Gignac explained that while “there’s absolutely no reason for an e-bike to be on the sidewalk,” that multi-use paths in Windsor aren’t consistently wide enough to accommodate e-bikes.
“That being said, since Windsor’s on-road bike lanes aren’t sufficient to accommodate the number of e-bikes, I think it’ll be risky to ban them completely from the city’s multi-use trails.”
Gignac will address Windsor City Council to request that if a proposed ban regarding e-bikes on multiuse trails goes through, that it be a six- to 12-month trial
basis. During the trial, police and city administration would assess the ban’s effect on the safety of e-bike riders and other trail users.
One of the major problems with e-bikes is that they exist in a legal grey area; they
aren’t quite a motor assisted bicycle (moped), nor are they classified as a limited-speed motorcycle (motor scooter).
According to Ontario’s Ministry of Transportation, the safety differences between a scooter-style e-bike and a limited-speed motorcycle is the fact that a scooter style e-bike doesn’t have to meet any federal safety standards and can reach a maximum speed of 32 km/h. Limited-speed motorcycles must meet several federal safety standards and can attain a maximum speed of 70 km/h; the maximum for a moped is 50 km/h.
Unlike LSM and moped riders, operators of scooter style e-bikes don’t require licensing, Insurance and registration. It is this fact which causes many residents concern.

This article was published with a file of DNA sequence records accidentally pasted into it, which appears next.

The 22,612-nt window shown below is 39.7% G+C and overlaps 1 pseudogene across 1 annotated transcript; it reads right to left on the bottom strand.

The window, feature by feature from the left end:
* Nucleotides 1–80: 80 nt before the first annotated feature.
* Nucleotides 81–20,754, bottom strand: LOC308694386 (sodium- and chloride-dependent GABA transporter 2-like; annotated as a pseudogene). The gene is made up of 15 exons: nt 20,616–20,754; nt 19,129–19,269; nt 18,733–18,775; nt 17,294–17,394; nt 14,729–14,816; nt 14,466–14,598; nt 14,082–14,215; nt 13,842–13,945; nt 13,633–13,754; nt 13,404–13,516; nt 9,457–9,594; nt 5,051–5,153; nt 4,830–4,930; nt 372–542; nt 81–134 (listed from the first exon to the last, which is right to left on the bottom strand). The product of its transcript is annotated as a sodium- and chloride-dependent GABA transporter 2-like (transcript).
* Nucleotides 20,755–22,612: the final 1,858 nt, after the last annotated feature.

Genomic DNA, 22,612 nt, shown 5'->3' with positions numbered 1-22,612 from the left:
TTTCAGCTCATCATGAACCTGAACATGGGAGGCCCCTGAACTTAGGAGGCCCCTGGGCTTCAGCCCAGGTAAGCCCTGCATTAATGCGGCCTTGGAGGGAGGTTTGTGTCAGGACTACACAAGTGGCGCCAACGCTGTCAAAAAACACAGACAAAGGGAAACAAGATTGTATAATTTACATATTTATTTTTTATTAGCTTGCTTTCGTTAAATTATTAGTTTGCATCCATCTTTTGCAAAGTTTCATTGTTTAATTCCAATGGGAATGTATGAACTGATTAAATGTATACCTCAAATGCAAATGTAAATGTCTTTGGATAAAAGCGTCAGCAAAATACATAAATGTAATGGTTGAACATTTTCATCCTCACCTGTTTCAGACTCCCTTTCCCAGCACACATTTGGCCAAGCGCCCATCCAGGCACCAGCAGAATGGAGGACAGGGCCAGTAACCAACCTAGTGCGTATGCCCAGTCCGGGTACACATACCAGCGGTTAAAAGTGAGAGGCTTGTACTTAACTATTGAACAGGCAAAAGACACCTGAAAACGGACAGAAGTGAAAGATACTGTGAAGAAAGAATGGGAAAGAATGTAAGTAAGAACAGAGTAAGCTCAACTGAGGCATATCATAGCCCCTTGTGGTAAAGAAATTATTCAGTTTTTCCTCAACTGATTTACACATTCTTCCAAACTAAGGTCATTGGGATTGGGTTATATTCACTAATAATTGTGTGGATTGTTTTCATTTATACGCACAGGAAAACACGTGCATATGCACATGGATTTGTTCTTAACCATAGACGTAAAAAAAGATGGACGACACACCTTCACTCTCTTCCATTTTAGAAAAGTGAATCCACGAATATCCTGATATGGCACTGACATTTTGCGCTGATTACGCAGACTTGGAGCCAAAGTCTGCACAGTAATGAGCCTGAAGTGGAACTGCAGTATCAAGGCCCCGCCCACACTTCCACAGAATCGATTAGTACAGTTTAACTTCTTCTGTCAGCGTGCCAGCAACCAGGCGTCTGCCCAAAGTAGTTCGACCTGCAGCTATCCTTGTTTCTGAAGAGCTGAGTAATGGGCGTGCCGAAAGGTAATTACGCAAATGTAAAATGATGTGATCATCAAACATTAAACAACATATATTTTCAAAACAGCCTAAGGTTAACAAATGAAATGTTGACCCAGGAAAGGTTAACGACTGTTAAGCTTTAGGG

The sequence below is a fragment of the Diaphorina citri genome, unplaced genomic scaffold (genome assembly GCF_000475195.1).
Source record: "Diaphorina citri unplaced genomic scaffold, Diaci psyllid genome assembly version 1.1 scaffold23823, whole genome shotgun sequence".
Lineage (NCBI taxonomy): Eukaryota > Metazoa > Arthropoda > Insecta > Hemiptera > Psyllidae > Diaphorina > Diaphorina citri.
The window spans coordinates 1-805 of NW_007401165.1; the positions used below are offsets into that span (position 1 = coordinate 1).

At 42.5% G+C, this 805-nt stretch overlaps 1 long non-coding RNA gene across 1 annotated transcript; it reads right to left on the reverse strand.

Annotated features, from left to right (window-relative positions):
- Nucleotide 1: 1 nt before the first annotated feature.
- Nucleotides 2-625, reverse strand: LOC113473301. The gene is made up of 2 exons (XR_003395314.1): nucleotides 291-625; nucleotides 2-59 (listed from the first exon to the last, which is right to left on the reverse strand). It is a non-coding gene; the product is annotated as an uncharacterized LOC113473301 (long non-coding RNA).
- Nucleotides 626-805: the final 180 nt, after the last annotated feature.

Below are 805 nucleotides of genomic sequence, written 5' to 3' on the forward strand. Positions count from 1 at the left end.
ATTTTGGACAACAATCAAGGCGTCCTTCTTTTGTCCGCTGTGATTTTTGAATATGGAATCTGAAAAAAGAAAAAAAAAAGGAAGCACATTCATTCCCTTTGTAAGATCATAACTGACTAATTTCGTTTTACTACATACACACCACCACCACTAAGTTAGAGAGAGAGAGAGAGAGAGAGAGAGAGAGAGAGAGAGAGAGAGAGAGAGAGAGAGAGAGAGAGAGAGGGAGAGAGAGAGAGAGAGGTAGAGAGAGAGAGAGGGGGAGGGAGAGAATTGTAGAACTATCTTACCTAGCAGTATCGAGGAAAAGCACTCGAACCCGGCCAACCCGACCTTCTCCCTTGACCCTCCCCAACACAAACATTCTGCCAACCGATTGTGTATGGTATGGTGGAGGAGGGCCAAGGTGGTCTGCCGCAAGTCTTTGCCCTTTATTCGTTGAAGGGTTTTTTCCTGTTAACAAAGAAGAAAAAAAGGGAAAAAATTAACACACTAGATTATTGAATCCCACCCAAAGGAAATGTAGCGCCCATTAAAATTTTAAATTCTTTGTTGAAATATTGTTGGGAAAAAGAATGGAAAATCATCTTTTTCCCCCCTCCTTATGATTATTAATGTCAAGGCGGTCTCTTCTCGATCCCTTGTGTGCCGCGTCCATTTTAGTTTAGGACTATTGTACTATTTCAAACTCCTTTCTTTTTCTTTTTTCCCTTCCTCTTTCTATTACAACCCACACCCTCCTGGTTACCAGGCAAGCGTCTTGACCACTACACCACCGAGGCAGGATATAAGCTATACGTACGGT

Under the Highway Traffic Act, an e-bike is not classified as a motor vehicle,
thus removing the ability to impose penalties for impaired driving.
Brian Tucker, the owner of Scoot-A-Long, a Windsor e-bike dealership, said e-bikes are supposed to mirror a bicyclist.” He said the bikes have a weight restriction of about 250lbs, must have pedals on them, and drives must be over the age of 16 and wear a helmet. “
The low price point, at roughly $1 ,000 — $3,000, is what attracts people to e-bikes, said Tucker.
“Economically, they are very inexpensive, you don’t have the cost involved with a car— gas, oil changes, etcetera— they’re much cheaper to repair, they’re fun to ride it’s a nice community of people who ride e-bikes and it’s not going to cost you an arm and a leg.”
Sales have been going well for Tucker. He revealed that they are on par with
last year’s sales, and that he is “expecting to have a pretty good year this year.”
Tucker doesn’t understand the logic of banning e-bikes from trails, as the city actively promotes itself as a bike friendly city. “There is a path along the riverfront, from the bridge to Ouellette, which is clearly marked for bicycles, but everyone walks, or use strollers, and they complain about e-bikes being there. It doesn’t make any sense to me.”
Tucker concedes that in many cases e-bikes should not be on sidewalks. Though he countered that “in many places in the city, [there is a] need to be on the sidewalks, for our safety.”
As a whole, there is little to no consensus regarding the issue amongst Windsorites. While some claim they are revolutionary devices geared towards transporting people at a relatively cheap price quickly, others want them banned outright from the entire city.
For the time being, e-bikes are a hot button issue, and pending city council, they might be banned from multi-use trails.
Jon Liedtke was the Features and Opinions Editor, Advertising Manager and Deficit Consultant at the UWindsor Lance.